March 26, 2008 > Celebrating the heritage of Niles
Celebrating the heritage of Niles
By Bosky Panjvani
Photos By courtesy of Paul Welschmeyer, PW Architects
If you happen to walk down Niles Main Street these days and you have an eye for detail, then you will not miss the colorful banners decked out on the lamp posts. This delightful district is pumping up its charm with an educational walking tour using these colorful banners to reveal its history, one as colorful as the banners.
The Niles Cultural Banners Program is the brainchild of Paul Welschmeyer, Niles resident and architect, and Barry Jennings. It all began with a conversation outside the post office six months ago. "It is an effort to create awareness and celebrate the rich heritage and present day culture of Niles," said Welschmeyer, who serves as curator, editor, and manages design production. Jennings is handling the cultural liaison and banner installation.
Sixty-two banners have been planned as a part of the Niles Cultural Banner program, with strategic positions on Niles Boulevard. The banners will be changed periodically. Welschmeyer and Jennings are also planning to create a catalogue with graphics of the banners and an essay on Niles with a bibliography for people interested in further information. It will serve as a written documentation of the banner program.
Niles has quite a history to tell. In the past, it was home to the silent film industry and beloved comedic star Charlie Chaplin. Niles has also been home to steel mills, clay factories and a famous railroad junction of the Transcontinental Railroad. People who were traveling to San Francisco by train during the Gold Rush days knew about Niles.
Today, Niles is a district of Fremont but retains its unique character. A stroll down the main street can easily transport visitors to a bygone era as many of the buildings and antique and collectible businesses still retain the character of a bygone era. Interspersed with the nostalgic past are modern businesses that invite shoppers to step in and out of the past and present to enjoy an eclectic experience. An architect's delight, Niles includes enticing alleyways and significant structures such as the Ellsworth building, a Moorish structure adorned with beautiful tiles, built by Wythe Blaine and Olson in 1926, who went on to construct buildings in Carmel.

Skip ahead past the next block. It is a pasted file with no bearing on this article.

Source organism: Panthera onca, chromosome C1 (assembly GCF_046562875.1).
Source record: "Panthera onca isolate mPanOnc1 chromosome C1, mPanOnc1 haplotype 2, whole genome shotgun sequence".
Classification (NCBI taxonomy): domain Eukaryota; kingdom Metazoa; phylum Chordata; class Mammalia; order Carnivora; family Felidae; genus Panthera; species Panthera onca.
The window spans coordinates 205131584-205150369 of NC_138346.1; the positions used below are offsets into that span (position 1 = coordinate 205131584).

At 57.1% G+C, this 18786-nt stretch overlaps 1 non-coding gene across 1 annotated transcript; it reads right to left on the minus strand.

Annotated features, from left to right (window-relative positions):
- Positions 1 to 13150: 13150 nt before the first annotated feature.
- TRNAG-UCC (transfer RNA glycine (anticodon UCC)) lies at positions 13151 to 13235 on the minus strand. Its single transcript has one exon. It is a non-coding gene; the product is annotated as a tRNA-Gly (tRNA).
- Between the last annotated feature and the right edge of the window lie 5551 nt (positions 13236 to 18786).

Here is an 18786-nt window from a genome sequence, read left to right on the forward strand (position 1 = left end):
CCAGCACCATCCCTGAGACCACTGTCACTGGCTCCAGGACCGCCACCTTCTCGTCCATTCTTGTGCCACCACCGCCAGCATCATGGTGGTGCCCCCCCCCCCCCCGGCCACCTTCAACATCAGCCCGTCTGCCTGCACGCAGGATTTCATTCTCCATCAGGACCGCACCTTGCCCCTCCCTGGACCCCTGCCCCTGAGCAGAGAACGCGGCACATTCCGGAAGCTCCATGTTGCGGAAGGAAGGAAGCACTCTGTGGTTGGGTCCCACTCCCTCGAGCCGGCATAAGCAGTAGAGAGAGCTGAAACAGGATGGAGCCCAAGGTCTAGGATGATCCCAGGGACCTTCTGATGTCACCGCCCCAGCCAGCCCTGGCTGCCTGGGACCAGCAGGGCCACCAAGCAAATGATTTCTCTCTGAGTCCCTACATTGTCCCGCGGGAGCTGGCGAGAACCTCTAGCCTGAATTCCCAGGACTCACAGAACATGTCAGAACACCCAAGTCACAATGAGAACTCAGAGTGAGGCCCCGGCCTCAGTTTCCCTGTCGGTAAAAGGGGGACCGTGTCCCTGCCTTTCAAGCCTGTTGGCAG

This historic town also has three buildings designed by William Wurster, former dean of MIT and the University of California, Berkeley, who was hired by Dr Eugene Grau from 1941 to 1943. He designed Shuckl & Co Cannery, Grau's hospital at the west end of Niles Main Street and the Grau's residence at Shinn Pitt, which is now Shinn Lake in Niles. Grau was working as a doctor with Pacific States Steel Mills in Niles and his wife, Ethel, a trained nurse, was an accomplished watercolor artist who created watercolor works on the Sheen Pit, and a few others in the 40s when cameras were a luxury. She also mentored Nathan Oliviera, the head of arts department in Stanford University.
A wealth of historical and cultural surprises is waiting for first time visitors to this singular town. Niles is a fun and interesting destination for an afternoon of shopping, dining and discovery - from unique shops to a historic silent film theatre and a train depot that greeted and continues to view trains that travel Niles Canyon, once part of the great Transcontinental Railroad. Colorful banners will begin the story and as visitors explore Niles, they will be able to fill in the rich background of this historic and vibrant town. Come to Niles and see a crown jewel of the Fremont story.
The main street of Niles is located on Niles Boulevard in Fremont. It can be found at the Fremont terminus of Niles Canyon (Rte. 84) off Mission Boulevard or as an extension of Alvarado-Niles Road in Union City. For more information about the historic banner project, contact Barry Jennings (510) 794-7544.